Those who cannot learn from history are doomed to repeat it.
-- George Santayana


So I've been writing a lot of perforce related topics on my blog. Some might accuse me of loving perforce. There is some truth in that, but only a nugget. As most other software, email clients come to mind, there are only a selection of suck, death and misery. Perforce is simply the least messed up of them all, it's a compromise. For some the whole notion of git-like source control schemes are really more appealing. I digress...

Protect your history

The source control history is a precious asset. How your source code evolved over time, what and who made the changes (and why) are questions that can all be answered by the history. It's important to try to preserve the history, but it's also very easy to forget and not do it. It is very frustrating to do some detective work only to find out that the trails end cold when someone copied the file without telling perforce. Best of all, the person who did this might have quit and you have now no clue as to where that file originated.

How to move a file

Moving a file is really two operations in perforce, first a branch (copy) and then a delete of the original file. Luckily, this is automated for us through a right click on the file in the explorer view and then clicking on the "rename" option. You will have to enter the perforce path for the new file, and then you can click ok to create a changelist with the changes.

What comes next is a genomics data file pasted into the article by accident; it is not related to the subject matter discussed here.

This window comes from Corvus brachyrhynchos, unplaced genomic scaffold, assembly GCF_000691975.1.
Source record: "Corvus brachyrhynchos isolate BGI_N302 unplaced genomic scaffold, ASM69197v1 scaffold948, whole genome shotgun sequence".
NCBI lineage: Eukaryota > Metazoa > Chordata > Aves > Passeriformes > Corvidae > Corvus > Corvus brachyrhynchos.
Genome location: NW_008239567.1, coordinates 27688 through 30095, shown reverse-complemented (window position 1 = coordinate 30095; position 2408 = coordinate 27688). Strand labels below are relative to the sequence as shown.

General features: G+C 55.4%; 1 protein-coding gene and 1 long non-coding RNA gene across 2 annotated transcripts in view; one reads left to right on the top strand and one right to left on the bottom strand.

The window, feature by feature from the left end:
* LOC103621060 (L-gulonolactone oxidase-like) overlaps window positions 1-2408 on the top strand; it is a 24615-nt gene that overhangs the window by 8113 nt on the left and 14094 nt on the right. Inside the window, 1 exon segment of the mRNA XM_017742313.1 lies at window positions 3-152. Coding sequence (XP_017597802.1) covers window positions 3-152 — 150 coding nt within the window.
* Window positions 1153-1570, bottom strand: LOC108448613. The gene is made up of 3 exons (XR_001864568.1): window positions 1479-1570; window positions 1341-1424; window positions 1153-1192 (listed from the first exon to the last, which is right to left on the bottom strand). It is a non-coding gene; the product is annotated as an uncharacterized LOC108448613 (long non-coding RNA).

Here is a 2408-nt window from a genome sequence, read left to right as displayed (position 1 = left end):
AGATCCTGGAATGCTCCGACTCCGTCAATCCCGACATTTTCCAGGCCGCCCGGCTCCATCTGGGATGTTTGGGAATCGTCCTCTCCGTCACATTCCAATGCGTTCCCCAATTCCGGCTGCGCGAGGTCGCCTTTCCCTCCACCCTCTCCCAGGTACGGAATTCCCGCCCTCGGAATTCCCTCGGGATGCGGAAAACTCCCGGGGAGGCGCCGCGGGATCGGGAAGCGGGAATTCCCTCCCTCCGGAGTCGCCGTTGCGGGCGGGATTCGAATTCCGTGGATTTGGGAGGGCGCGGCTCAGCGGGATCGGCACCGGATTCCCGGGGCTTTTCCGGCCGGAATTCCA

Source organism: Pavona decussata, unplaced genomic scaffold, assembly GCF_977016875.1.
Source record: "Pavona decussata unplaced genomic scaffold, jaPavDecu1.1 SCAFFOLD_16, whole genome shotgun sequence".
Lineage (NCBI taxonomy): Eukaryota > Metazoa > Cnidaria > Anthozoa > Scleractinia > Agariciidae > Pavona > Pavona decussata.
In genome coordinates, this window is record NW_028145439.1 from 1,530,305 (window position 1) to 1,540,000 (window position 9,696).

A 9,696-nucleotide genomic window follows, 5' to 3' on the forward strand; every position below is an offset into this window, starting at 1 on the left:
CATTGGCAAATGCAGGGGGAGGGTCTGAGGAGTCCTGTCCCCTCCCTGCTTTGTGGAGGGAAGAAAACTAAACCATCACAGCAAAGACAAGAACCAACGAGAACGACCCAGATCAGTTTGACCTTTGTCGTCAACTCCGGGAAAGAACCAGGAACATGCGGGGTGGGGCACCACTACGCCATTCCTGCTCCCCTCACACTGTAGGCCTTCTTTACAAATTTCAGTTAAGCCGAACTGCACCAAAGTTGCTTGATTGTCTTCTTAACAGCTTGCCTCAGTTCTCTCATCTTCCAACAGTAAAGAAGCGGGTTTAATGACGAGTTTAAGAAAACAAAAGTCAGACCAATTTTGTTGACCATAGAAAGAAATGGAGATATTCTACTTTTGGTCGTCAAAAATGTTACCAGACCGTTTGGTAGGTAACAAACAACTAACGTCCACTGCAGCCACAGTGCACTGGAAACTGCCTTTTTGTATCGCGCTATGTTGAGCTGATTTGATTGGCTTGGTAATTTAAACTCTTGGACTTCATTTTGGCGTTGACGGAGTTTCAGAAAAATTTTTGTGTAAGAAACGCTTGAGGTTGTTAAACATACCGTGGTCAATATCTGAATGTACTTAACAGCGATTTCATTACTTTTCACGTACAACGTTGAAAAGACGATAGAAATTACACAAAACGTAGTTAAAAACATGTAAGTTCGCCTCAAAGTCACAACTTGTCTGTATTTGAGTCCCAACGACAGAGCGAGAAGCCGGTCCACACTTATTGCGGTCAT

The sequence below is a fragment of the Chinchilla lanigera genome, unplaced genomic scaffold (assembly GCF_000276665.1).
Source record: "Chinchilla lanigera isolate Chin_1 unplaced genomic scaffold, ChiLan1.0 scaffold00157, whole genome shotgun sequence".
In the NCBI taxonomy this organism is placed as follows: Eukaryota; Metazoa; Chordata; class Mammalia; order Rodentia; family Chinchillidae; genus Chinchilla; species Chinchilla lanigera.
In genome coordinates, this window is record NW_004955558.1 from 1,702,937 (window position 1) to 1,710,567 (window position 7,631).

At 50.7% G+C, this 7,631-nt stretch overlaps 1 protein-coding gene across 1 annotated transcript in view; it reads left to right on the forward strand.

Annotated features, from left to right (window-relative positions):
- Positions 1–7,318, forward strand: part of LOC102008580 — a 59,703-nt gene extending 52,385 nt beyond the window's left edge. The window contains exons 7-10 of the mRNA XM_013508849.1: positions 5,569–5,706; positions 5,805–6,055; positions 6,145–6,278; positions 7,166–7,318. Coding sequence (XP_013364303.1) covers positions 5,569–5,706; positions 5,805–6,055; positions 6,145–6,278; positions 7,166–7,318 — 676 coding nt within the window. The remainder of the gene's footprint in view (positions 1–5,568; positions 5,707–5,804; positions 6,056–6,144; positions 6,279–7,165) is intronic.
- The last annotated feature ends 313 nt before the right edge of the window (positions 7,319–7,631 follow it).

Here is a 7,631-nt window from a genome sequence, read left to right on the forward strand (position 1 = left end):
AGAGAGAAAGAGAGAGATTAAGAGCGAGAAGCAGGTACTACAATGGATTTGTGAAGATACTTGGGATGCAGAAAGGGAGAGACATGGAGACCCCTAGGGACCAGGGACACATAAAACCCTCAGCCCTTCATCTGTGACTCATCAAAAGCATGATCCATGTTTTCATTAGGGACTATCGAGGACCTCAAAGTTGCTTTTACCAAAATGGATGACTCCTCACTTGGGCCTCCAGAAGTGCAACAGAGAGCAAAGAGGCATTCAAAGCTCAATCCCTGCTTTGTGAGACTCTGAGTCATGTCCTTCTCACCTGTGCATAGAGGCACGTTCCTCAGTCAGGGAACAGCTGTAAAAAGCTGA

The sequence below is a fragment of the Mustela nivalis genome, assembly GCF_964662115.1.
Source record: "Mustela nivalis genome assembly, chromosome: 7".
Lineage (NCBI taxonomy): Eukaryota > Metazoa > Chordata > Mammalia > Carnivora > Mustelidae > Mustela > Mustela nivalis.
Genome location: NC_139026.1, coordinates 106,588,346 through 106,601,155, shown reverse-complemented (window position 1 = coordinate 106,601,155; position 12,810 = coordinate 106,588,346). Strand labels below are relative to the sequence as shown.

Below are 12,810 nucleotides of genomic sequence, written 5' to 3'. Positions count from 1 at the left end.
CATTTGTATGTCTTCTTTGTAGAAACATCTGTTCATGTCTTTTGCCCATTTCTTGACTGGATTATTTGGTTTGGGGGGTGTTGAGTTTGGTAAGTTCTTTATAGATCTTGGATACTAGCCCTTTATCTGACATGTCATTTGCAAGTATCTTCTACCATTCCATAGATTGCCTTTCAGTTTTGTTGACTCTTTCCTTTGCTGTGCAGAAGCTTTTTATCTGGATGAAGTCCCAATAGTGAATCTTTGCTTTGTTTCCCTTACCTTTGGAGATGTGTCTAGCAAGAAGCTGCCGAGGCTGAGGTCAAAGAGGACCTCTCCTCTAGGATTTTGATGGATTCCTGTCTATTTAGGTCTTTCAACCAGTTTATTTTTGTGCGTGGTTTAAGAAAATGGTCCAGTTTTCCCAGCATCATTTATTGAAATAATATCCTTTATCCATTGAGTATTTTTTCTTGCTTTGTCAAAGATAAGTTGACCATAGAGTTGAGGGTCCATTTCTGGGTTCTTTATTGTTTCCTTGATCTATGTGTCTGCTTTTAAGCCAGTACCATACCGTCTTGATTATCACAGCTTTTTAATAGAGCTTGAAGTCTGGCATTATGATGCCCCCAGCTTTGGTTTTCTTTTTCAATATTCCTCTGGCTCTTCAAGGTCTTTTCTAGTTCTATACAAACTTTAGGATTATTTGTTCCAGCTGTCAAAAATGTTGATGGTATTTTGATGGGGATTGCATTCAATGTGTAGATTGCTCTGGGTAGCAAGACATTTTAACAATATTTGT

Fig. 1: The rename option is available as a right click context menu in p4win.
Fig. 2: The rename dialog prompts you to enter the new perforce pathname of the file.

I've done this with a simple text file, but most often one does it with a .cpp/.h file pair. Then you will be faced with the problem that you have to go in and edit the files to match up the header names (the new branched files are readonly). There is an option to reopen a branched file for edit. This preserves the branching history so that when you check in it will still have a link to the old file. Previous versions of perforce didn't use to do this (several years back) so make sure that your server and client is at least not ancient (upgrading is a breeze).

Fig. 3: Branched files are still readonly on the local drive, since branching is really a server side operation. But you can reopen the file for edit, thus allowing you to do edits and branch the file at the same time.

After branching the file and editing it you should wind up with something like this: